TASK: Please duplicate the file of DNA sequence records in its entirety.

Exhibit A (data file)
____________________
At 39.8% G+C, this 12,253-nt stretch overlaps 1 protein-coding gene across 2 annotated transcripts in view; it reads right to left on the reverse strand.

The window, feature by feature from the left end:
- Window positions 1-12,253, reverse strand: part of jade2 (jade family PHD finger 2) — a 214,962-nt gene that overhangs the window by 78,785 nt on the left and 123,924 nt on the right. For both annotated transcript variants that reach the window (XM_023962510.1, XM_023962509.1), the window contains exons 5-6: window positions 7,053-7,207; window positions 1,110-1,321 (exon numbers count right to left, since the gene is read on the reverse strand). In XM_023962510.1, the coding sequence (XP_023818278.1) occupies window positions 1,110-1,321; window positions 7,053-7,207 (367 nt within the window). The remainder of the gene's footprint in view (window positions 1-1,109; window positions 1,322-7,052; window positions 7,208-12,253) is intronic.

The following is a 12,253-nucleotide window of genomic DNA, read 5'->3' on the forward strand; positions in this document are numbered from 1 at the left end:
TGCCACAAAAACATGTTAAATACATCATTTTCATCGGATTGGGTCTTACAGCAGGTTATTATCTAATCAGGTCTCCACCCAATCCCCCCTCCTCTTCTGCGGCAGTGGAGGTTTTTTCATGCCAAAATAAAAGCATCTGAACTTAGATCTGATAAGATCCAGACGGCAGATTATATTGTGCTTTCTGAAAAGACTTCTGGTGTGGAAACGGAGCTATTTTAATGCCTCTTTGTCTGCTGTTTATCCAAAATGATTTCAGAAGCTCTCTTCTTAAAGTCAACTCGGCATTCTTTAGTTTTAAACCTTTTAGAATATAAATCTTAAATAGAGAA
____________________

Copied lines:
At 39.8% G+C, this 12,253-nt stretch overlaps 1 protein-coding gene across 2 annotated transcripts in view; it reads right to left on the reverse strand.

The window, feature by feature from the left end:
- Window positions 1-12,253, reverse strand: part of jade2 (jade family PHD finger 2) — a 214,962-nt gene that overhangs the window by 78,785 nt on the left and 123,924 nt on the right. For both annotated transcript variants that reach the window (XM_023962510.1, XM_023962509.1), the window contains exons 5-6: window positions 7,053-7,207; window positions 1,110-1,321 (exon numbers count right to left, since the gene is read on the reverse strand). In XM_023962510.1, the coding sequence (XP_023818278.1) occupies window positions 1,110-1,321; window positions 7,053-7,207 (367 nt within the window). The remainder of the gene's footprint in view (window positions 1-1,109; window positions 1,322-7,052; window positions 7,208-12,253) is intronic.

The following is a 12,253-nucleotide window of genomic DNA, read 5'->3' on the forward strand; positions in this document are numbered from 1 at the left end:
TGCCACAAAAACATGTTAAATACATCATTTTCATCGGATTGGGTCTTACAGCAGGTTATTATCTAATCAGGTCTCCACCCAATCCCCCCTCCTCTTCTGCGGCAGTGGAGGTTTTTTCATGCCAAAATAAAAGCATCTGAACTTAGATCTGATAAGATCCAGACGGCAGATTATATTGTGCTTTCTGAAAAGACTTCTGGTGTGGAAACGGAGCTATTTTAATGCCTCTTTGTCTGCTGTTTATCCAAAATGATTTCAGAAGCTCTCTTCTTAAAGTCAACTCGGCATTCTTTAGTTTTAAACCTTTTAGAATATAAATCTTAAATAGAGAA